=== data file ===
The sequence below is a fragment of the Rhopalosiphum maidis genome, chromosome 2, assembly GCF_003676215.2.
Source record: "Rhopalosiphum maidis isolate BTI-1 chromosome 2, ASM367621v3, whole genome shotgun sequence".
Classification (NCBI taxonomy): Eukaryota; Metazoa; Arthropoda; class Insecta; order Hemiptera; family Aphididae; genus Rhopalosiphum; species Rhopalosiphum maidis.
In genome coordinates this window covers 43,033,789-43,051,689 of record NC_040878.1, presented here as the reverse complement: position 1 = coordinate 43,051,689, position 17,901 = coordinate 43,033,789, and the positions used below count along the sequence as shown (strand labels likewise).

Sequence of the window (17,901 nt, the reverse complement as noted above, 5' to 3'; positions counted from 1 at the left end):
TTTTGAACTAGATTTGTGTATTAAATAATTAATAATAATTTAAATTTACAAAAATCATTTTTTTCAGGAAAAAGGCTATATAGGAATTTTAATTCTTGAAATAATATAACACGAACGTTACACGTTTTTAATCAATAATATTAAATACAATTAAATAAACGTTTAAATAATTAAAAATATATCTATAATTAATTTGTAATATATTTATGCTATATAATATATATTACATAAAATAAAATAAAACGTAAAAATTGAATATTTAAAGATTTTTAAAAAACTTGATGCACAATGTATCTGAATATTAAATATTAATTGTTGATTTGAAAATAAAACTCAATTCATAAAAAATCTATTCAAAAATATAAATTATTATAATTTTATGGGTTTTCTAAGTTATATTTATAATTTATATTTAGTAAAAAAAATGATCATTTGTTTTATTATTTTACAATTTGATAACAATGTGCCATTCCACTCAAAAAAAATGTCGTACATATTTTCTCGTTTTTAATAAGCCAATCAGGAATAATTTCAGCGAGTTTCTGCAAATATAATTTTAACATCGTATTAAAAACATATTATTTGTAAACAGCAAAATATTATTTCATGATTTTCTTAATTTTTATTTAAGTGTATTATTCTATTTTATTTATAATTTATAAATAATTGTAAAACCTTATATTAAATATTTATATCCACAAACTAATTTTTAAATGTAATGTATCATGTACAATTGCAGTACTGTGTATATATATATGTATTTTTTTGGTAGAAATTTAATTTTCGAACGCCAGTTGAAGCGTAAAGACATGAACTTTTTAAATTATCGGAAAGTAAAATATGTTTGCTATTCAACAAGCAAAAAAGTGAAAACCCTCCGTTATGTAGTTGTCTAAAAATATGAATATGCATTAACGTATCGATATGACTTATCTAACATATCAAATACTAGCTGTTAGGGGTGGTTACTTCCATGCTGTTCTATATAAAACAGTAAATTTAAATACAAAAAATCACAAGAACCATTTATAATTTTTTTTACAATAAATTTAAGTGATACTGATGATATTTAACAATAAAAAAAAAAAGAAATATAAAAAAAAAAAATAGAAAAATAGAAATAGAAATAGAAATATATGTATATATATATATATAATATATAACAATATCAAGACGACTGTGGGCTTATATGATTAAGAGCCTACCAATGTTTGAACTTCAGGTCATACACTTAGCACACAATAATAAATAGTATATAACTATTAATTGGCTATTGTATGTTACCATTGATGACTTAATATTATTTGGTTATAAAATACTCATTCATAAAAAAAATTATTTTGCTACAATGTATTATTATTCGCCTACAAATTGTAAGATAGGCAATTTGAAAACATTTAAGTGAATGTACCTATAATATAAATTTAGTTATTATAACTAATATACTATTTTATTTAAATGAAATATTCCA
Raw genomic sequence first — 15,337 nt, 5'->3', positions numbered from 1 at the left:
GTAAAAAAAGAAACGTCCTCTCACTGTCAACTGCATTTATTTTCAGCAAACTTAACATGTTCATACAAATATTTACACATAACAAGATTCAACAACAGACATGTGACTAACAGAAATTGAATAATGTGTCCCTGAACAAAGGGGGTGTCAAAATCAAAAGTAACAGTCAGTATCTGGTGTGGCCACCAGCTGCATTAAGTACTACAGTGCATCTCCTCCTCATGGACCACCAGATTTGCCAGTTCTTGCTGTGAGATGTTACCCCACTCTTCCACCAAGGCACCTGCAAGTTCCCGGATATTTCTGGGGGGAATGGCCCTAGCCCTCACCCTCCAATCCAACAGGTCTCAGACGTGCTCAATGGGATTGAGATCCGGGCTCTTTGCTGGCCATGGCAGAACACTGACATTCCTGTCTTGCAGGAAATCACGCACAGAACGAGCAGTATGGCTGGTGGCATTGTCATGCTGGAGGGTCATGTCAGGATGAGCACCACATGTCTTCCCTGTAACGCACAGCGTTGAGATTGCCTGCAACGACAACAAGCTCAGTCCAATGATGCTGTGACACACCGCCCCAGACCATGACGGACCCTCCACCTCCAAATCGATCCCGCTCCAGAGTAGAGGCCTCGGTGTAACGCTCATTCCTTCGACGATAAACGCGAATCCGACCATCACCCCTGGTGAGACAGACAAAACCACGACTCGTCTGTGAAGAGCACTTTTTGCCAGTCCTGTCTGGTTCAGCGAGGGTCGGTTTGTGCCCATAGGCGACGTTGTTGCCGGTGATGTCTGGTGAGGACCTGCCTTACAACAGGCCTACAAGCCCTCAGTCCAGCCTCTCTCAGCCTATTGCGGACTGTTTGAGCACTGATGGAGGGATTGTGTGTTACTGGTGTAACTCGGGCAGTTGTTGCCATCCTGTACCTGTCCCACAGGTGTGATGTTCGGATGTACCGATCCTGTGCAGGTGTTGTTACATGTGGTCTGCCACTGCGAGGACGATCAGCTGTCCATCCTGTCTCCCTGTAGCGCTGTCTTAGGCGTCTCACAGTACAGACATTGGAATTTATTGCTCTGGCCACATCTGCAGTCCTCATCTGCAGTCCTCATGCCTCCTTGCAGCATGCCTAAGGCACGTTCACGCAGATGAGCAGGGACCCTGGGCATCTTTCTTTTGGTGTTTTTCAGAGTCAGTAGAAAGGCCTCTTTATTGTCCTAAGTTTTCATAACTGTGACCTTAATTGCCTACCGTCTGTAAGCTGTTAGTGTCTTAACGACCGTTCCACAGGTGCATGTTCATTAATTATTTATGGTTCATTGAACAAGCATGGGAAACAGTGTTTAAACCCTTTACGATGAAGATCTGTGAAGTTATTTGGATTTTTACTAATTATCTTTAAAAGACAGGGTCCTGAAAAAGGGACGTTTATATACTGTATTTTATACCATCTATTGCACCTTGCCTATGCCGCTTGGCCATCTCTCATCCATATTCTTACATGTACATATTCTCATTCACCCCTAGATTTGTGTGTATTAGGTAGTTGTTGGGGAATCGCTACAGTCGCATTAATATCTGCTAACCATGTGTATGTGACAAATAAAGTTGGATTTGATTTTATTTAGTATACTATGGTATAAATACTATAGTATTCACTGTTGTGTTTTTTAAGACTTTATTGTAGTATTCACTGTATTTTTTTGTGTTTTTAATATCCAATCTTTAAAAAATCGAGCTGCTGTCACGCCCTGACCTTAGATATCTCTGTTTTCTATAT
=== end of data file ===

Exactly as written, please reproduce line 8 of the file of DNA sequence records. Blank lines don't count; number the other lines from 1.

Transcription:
GTAAAAAAAGAAACGTCCTCTCACTGTCAACTGCATTTATTTTCAGCAAACTTAACATGTTCATACAAATATTTACACATAACAAGATTCAACAACAGACATGTGACTAACAGAAATTGAATAATGTGTCCCTGAACAAAGGGGGTGTCAAAATCAAAAGTAACAGTCAGTATCTGGTGTGGCCACCAGCTGCATTAAGTACTACAGTGCATCTCCTCCTCATGGACCACCAGATTTGCCAGTTCTTGCTGTGAGATGTTACCCCACTCTTCCACCAAGGCACCTGCAAGTTCCCGGATATTTCTGGGGGGAATGGCCCTAGCCCTCACCCTCCAATCCAACAGGTCTCAGACGTGCTCAATGGGATTGAGATCCGGGCTCTTTGCTGGCCATGGCAGAACACTGACATTCCTGTCTTGCAGGAAATCACGCACAGAACGAGCAGTATGGCTGGTGGCATTGTCATGCTGGAGGGTCATGTCAGGATGAGCACCACATGTCTTCCCTGTAACGCACAGCGTTGAGATTGCCTGCAACGACAACAAGCTCAGTCCAATGATGCTGTGACACACCGCCCCAGACCATGACGGACCCTCCACCTCCAAATCGATCCCGCTCCAGAGTAGAGGCCTCGGTGTAACGCTCATTCCTTCGACGATAAACGCGAATCCGACCATCACCCCTGGTGAGACAGACAAAACCACGACTCGTCTGTGAAGAGCACTTTTTGCCAGTCCTGTCTGGTTCAGCGAGGGTCGGTTTGTGCCCATAGGCGACGTTGTTGCCGGTGATGTCTGGTGAGGACCTGCCTTACAACAGGCCTACAAGCCCTCAGTCCAGCCTCTCTCAGCCTATTGCGGACTGTTTGAGCACTGATGGAGGGATTGTGTGTTACTGGTGTAACTCGGGCAGTTGTTGCCATCCTGTACCTGTCCCACAGGTGTGATGTTCGGATGTACCGATCCTGTGCAGGTGTTGTTACATGTGGTCTGCCACTGCGAGGACGATCAGCTGTCCATCCTGTCTCCCTGTAGCGCTGTCTTAGGCGTCTCACAGTACAGACATTGGAATTTATTGCTCTGGCCACATCTGCAGTCCTCATCTGCAGTCCTCATGCCTCCTTGCAGCATGCCTAAGGCACGTTCACGCAGATGAGCAGGGACCCTGGGCATCTTTCTTTTGGTGTTTTTCAGAGTCAGTAGAAAGGCCTCTTTATTGTCCTAAGTTTTCATAACTGTGACCTTAATTGCCTACCGTCTGTAAGCTGTTAGTGTCTTAACGACCGTTCCACAGGTGCATGTTCATTAATTATTTATGGTTCATTGAACAAGCATGGGAAACAGTGTTTAAACCCTTTACGATGAAGATCTGTGAAGTTATTTGGATTTTTACTAATTATCTTTAAAAGACAGGGTCCTGAAAAAGGGACGTTTATATACTGTATTTTATACCATCTATTGCACCTTGCCTATGCCGCTTGGCCATCTCTCATCCATATTCTTACATGTACATATTCTCATTCACCCCTAGATTTGTGTGTATTAGGTAGTTGTTGGGGAATCGCTACAGTCGCATTAATATCTGCTAACCATGTGTATGTGACAAATAAAGTTGGATTTGATTTTATTTAGTATACTATGGTATAAATACTATAGTATTCACTGTTGTGTTTTTTAAGACTTTATTGTAGTATTCACTGTATTTTTTTGTGTTTTTAATATCCAATCTTTAAAAAATCGAGCTGCTGTCACGCCCTGACCTTAGATATCTCTGTTTTCTATAT